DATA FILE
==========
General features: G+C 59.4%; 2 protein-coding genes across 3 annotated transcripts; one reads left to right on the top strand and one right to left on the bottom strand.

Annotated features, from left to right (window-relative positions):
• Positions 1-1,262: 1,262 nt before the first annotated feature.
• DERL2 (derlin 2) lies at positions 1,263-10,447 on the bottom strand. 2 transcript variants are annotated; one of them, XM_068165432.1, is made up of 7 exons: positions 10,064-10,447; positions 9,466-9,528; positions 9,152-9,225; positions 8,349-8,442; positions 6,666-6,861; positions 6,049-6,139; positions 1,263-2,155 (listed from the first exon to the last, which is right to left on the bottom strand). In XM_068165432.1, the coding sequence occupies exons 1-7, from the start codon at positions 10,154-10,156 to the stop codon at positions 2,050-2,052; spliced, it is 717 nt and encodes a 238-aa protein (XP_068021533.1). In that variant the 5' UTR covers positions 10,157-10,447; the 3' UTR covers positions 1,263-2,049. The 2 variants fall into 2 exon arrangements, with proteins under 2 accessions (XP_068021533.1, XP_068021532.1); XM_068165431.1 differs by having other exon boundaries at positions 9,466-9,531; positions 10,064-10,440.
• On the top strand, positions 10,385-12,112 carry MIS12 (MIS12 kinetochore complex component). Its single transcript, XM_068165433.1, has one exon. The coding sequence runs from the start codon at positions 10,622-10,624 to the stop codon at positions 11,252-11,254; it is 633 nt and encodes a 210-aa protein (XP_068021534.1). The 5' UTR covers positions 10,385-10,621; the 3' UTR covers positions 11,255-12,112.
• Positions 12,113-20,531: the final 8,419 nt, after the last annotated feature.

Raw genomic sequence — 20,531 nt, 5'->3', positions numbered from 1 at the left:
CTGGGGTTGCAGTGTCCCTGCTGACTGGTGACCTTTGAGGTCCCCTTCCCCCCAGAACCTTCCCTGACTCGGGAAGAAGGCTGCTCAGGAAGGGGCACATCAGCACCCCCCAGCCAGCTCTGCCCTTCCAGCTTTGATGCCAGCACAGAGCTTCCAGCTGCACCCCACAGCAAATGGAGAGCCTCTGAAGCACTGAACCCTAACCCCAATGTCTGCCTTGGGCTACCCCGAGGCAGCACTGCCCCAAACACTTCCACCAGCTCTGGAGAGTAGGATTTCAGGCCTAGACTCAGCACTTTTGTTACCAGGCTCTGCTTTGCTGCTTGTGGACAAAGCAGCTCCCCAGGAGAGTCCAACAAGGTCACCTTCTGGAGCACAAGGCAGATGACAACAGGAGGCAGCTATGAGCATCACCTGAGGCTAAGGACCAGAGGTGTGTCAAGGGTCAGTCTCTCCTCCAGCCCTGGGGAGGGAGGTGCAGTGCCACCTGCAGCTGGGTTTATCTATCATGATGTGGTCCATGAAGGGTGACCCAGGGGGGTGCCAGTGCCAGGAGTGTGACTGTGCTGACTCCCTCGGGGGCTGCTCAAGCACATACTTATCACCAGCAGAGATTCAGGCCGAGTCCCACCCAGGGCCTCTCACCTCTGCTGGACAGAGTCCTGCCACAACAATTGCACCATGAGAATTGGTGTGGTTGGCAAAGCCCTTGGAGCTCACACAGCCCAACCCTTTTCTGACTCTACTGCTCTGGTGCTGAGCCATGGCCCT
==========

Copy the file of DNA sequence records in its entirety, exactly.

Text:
General features: G+C 59.4%; 2 protein-coding genes across 3 annotated transcripts; one reads left to right on the top strand and one right to left on the bottom strand.

Annotated features, from left to right (window-relative positions):
• Positions 1-1,262: 1,262 nt before the first annotated feature.
• DERL2 (derlin 2) lies at positions 1,263-10,447 on the bottom strand. 2 transcript variants are annotated; one of them, XM_068165432.1, is made up of 7 exons: positions 10,064-10,447; positions 9,466-9,528; positions 9,152-9,225; positions 8,349-8,442; positions 6,666-6,861; positions 6,049-6,139; positions 1,263-2,155 (listed from the first exon to the last, which is right to left on the bottom strand). In XM_068165432.1, the coding sequence occupies exons 1-7, from the start codon at positions 10,154-10,156 to the stop codon at positions 2,050-2,052; spliced, it is 717 nt and encodes a 238-aa protein (XP_068021533.1). In that variant the 5' UTR covers positions 10,157-10,447; the 3' UTR covers positions 1,263-2,049. The 2 variants fall into 2 exon arrangements, with proteins under 2 accessions (XP_068021533.1, XP_068021532.1); XM_068165431.1 differs by having other exon boundaries at positions 9,466-9,531; positions 10,064-10,440.
• On the top strand, positions 10,385-12,112 carry MIS12 (MIS12 kinetochore complex component). Its single transcript, XM_068165433.1, has one exon. The coding sequence runs from the start codon at positions 10,622-10,624 to the stop codon at positions 11,252-11,254; it is 633 nt and encodes a 210-aa protein (XP_068021534.1). The 5' UTR covers positions 10,385-10,621; the 3' UTR covers positions 11,255-12,112.
• Positions 12,113-20,531: the final 8,419 nt, after the last annotated feature.

Raw genomic sequence — 20,531 nt, 5'->3', positions numbered from 1 at the left:
CTGGGGTTGCAGTGTCCCTGCTGACTGGTGACCTTTGAGGTCCCCTTCCCCCCAGAACCTTCCCTGACTCGGGAAGAAGGCTGCTCAGGAAGGGGCACATCAGCACCCCCCAGCCAGCTCTGCCCTTCCAGCTTTGATGCCAGCACAGAGCTTCCAGCTGCACCCCACAGCAAATGGAGAGCCTCTGAAGCACTGAACCCTAACCCCAATGTCTGCCTTGGGCTACCCCGAGGCAGCACTGCCCCAAACACTTCCACCAGCTCTGGAGAGTAGGATTTCAGGCCTAGACTCAGCACTTTTGTTACCAGGCTCTGCTTTGCTGCTTGTGGACAAAGCAGCTCCCCAGGAGAGTCCAACAAGGTCACCTTCTGGAGCACAAGGCAGATGACAACAGGAGGCAGCTATGAGCATCACCTGAGGCTAAGGACCAGAGGTGTGTCAAGGGTCAGTCTCTCCTCCAGCCCTGGGGAGGGAGGTGCAGTGCCACCTGCAGCTGGGTTTATCTATCATGATGTGGTCCATGAAGGGTGACCCAGGGGGGTGCCAGTGCCAGGAGTGTGACTGTGCTGACTCCCTCGGGGGCTGCTCAAGCACATACTTATCACCAGCAGAGATTCAGGCCGAGTCCCACCCAGGGCCTCTCACCTCTGCTGGACAGAGTCCTGCCACAACAATTGCACCATGAGAATTGGTGTGGTTGGCAAAGCCCTTGGAGCTCACACAGCCCAACCCTTTTCTGACTCTACTGCTCTGGTGCTGAGCCATGGCCCT